Back before I went off to graduate school, an earnest literary-minded guy who really wanted to make the most of his studies, I earned enough money to attend a language school in Zurich where I would get to live with a host family. That host turned out to be Frau Annaliese, an amazing Swiss woman who'd once worked as a cook for a Minnesota politician.
Learning German in Switzerland is actually not that easy, but it's what I wanted to do. I'd always wanted to visit that country. Upon returning home six weeks later, I was better able to converse in German, but I wasn't great. So I enrolled in classes at my local university in western New York. (Okay, it was Geneseo.) By the time I launched my graduate "career," I knew German pretty well. I'm a fast learner. Once there--at Kansas State--I continued to take German classes and even won a scholarship to attend Justus Liebig University in Giessen, Germany. I'd had a notion in my head that if I was interested in comparative literature, as I was, and if I was in graduate school, as I was, then doggone it I needed to know another language.
Which turned out not to be true, to my great, great disappointment. Though I would've learned Germany in either case. I'd wanted to learn it from the time I was small--my name is Semmel, after all, and my father's interest piqued mine.
But all was not a loss. I also happened to meet my future wife in Kansas. She happens to be Danish. After Giessen, I finished up my graduate studies and together we moved to Denmark. Thankfully, my German studies really helped me learn Danish. After taking some classes with a bunch of other international students--an experience that was unbelievably funny, worthy of another blog post some day--I picked it up. Nowadays, in between doing my own creative work and working at The Writer's Center, I translate fiction from Danish to English. (You can read an interview with me here.) It's not easy to do, translate, but I enjoy it. Often, I do it on the bus or Metro on my way to work. And I've discovered there's a hunger for translations here, and many of the stories I've translated have been published in literary journals like Hayden's Ferry Review, Redivider, The Brooklyn Review, The Bitter Oleander, Aufgabe. And I'm certain now that more will come--it's an interesting creative endeavor.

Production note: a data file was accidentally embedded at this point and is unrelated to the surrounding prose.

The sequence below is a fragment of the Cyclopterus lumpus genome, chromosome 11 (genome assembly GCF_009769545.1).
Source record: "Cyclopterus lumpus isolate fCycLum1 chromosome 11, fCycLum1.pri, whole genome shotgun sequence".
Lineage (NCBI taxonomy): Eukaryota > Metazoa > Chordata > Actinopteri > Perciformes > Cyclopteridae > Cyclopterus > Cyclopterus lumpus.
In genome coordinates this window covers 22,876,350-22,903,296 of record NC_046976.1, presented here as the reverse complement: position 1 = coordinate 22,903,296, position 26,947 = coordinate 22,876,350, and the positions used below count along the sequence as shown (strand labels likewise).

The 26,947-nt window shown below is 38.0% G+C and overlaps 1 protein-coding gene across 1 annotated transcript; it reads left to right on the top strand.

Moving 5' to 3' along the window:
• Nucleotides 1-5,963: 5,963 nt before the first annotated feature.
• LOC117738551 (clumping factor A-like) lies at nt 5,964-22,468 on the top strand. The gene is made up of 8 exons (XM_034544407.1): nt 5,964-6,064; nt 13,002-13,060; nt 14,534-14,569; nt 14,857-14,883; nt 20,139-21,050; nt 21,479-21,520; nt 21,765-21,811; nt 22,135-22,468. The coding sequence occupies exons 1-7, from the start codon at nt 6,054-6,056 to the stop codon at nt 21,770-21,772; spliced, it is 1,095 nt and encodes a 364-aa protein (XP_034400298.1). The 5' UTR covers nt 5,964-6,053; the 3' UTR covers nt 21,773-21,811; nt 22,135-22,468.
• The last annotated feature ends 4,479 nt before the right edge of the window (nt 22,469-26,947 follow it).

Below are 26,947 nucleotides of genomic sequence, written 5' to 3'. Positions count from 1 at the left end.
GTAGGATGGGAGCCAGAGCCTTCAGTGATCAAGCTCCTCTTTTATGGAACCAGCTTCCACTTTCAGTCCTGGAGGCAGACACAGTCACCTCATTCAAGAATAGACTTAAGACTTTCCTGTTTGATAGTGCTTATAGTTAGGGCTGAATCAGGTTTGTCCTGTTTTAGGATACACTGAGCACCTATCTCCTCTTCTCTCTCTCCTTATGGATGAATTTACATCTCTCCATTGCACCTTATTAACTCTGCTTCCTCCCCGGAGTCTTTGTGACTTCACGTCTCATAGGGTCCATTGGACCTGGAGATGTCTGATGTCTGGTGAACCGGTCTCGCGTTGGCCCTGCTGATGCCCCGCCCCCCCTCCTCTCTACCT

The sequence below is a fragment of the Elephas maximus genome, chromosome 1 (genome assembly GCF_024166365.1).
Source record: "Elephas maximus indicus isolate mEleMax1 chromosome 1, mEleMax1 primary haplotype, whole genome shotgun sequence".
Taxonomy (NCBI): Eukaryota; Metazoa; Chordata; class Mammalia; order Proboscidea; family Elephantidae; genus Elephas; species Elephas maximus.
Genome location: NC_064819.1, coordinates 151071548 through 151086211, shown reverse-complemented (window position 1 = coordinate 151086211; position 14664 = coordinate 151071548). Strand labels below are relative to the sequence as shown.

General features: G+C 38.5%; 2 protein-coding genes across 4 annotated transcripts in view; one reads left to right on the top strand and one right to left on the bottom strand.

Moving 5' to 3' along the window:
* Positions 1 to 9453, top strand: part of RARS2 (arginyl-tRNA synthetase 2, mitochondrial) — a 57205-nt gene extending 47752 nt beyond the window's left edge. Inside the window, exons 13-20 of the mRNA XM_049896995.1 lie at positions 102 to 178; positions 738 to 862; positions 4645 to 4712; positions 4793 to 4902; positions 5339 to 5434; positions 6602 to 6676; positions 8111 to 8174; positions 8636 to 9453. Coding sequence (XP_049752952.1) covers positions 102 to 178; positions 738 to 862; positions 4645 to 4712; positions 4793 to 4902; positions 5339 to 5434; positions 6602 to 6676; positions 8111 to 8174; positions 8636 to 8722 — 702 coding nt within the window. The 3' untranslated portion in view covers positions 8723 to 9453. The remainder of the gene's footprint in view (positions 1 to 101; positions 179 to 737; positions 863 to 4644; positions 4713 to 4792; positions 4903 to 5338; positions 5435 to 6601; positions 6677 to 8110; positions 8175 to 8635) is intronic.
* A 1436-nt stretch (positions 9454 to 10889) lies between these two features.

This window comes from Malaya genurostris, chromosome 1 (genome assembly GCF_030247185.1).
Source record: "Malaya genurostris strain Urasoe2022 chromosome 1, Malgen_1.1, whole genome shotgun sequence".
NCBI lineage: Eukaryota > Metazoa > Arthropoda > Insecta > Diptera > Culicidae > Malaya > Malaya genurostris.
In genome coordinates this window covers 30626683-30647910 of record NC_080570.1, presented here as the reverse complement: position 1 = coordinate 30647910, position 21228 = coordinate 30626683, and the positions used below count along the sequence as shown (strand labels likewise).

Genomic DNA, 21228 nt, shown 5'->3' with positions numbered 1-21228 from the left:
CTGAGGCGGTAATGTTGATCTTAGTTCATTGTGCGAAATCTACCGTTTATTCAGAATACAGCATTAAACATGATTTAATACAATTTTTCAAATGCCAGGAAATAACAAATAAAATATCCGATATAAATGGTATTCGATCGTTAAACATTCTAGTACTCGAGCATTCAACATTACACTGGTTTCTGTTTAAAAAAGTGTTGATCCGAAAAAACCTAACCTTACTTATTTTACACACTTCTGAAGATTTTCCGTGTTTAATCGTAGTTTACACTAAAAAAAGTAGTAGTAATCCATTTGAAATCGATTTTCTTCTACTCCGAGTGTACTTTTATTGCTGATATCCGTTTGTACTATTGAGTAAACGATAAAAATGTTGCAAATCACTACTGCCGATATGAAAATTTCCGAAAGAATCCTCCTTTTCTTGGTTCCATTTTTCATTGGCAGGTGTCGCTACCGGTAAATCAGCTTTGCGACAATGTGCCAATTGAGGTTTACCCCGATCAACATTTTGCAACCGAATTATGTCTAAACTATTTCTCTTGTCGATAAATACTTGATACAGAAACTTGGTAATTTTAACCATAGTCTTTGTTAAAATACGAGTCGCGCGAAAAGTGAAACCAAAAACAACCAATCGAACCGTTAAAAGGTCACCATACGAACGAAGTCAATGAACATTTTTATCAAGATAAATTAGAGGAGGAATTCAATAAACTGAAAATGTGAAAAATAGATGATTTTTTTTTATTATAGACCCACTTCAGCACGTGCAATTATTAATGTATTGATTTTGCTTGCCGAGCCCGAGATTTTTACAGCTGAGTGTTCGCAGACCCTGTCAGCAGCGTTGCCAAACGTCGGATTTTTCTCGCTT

Where am I going with this? Let's flash forward to Sunday, May 25, 2009. I'm reading the Washington Post. There's this article on a new program Google is making called Google Translate. Google's truly amazing. Seems they're developing a tool to translate text from one language to another just like that. Great. But I have to confess I'm pretty disheartened by the thought that all a future person might have to do to "translate" is use this program, click a few keys, and voila, a translation. In the same way I was disappointed that I didn't actually need to know a language to finish graduate school.
When I told Pia about this she pooh-poohed it. They've been doing this for years, she told me, you know that.
That's true. You can translate text from one language to another pretty easily on the Net using programs like Yahoo's Babel Fish. But what comes out is usually silly and needs repair. Human repair. But what if they fix the problems and it truly becomes a near-perfect machine?
Don't worry, she said, they're not interested in literary translation.
I'm not sure that's a comfort. But I wonder enough about it to write a longer-than-expected blog post about it when surely there's something else I can do. Electronic translation. Nonhuman translation. What will become of the literary translator?